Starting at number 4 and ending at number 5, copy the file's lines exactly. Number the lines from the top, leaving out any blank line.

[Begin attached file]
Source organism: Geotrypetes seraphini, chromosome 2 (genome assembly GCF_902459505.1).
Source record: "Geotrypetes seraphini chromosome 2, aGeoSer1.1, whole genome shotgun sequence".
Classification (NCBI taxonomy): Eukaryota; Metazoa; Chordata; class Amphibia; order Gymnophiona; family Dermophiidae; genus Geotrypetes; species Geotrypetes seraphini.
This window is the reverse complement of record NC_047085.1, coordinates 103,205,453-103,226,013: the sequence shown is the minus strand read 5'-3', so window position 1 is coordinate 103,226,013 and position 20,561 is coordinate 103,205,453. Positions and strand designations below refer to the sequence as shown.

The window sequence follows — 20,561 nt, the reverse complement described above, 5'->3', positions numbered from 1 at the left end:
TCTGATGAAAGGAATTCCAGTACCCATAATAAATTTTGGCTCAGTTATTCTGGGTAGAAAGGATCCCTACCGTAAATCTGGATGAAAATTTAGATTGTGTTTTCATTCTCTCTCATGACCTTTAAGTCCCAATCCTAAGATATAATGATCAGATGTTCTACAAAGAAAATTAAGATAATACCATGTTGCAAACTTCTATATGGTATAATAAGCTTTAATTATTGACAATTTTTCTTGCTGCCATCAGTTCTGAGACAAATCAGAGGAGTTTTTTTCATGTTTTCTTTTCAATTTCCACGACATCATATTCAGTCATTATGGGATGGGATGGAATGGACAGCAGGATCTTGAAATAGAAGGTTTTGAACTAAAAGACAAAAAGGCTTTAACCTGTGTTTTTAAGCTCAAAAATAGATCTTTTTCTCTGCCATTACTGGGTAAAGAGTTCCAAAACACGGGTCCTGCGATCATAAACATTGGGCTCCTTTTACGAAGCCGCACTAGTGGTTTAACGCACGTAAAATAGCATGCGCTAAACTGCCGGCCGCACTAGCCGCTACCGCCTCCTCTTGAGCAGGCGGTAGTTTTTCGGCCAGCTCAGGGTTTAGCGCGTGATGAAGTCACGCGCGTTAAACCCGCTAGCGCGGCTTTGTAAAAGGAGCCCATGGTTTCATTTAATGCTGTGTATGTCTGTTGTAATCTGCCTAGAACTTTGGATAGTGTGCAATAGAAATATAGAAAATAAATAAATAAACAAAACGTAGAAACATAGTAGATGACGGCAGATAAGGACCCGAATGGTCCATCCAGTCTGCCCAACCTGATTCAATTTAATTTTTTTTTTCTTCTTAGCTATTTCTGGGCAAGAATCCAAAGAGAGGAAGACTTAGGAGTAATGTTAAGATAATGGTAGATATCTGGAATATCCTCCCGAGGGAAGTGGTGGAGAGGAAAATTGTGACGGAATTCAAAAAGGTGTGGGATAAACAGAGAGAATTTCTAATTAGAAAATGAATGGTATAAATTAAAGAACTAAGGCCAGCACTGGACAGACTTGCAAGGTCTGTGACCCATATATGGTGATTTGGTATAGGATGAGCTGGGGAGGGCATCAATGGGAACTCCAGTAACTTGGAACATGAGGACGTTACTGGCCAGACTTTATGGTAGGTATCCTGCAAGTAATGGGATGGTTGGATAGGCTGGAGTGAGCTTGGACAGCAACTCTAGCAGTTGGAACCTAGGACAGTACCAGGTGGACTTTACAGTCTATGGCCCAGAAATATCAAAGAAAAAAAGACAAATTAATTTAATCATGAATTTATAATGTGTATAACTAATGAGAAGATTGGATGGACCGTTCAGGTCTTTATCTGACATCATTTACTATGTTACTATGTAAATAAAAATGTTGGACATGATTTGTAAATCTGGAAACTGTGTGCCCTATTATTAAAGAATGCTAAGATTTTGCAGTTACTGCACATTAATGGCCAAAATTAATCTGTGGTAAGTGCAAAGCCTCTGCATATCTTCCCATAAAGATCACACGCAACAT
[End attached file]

This window is the reverse complement of record NC_047085.1, coordinates 103,205,453-103,226,013: the sequence shown is the minus strand read 5'-3', so window position 1 is coordinate 103,226,013 and position 20,561 is coordinate 103,205,453. Positions and strand designations below refer to the sequence as shown.

The window sequence follows — 20,561 nt, the reverse complement described above, 5'->3', positions numbered from 1 at the left end: